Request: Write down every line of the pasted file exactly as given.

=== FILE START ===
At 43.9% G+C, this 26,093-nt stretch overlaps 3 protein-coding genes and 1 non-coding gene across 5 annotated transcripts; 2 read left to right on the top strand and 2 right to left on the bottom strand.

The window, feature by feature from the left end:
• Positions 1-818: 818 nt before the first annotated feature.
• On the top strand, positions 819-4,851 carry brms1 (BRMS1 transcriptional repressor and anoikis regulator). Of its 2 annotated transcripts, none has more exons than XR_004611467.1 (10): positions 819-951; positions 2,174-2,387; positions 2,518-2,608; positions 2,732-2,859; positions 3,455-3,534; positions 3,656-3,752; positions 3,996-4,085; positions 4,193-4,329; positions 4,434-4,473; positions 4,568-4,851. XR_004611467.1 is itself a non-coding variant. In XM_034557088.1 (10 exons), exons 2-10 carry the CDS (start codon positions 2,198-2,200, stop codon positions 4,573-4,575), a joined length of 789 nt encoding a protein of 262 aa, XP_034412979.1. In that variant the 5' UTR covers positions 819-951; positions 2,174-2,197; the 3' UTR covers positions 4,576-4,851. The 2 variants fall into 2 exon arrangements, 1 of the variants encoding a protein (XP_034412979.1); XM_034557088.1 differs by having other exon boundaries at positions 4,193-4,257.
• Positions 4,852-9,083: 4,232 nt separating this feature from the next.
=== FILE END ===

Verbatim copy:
At 43.9% G+C, this 26,093-nt stretch overlaps 3 protein-coding genes and 1 non-coding gene across 5 annotated transcripts; 2 read left to right on the top strand and 2 right to left on the bottom strand.

The window, feature by feature from the left end:
• Positions 1-818: 818 nt before the first annotated feature.
• On the top strand, positions 819-4,851 carry brms1 (BRMS1 transcriptional repressor and anoikis regulator). Of its 2 annotated transcripts, none has more exons than XR_004611467.1 (10): positions 819-951; positions 2,174-2,387; positions 2,518-2,608; positions 2,732-2,859; positions 3,455-3,534; positions 3,656-3,752; positions 3,996-4,085; positions 4,193-4,329; positions 4,434-4,473; positions 4,568-4,851. XR_004611467.1 is itself a non-coding variant. In XM_034557088.1 (10 exons), exons 2-10 carry the CDS (start codon positions 2,198-2,200, stop codon positions 4,573-4,575), a joined length of 789 nt encoding a protein of 262 aa, XP_034412979.1. In that variant the 5' UTR covers positions 819-951; positions 2,174-2,197; the 3' UTR covers positions 4,576-4,851. The 2 variants fall into 2 exon arrangements, 1 of the variants encoding a protein (XP_034412979.1); XM_034557088.1 differs by having other exon boundaries at positions 4,193-4,257.
• Positions 4,852-9,083: 4,232 nt separating this feature from the next.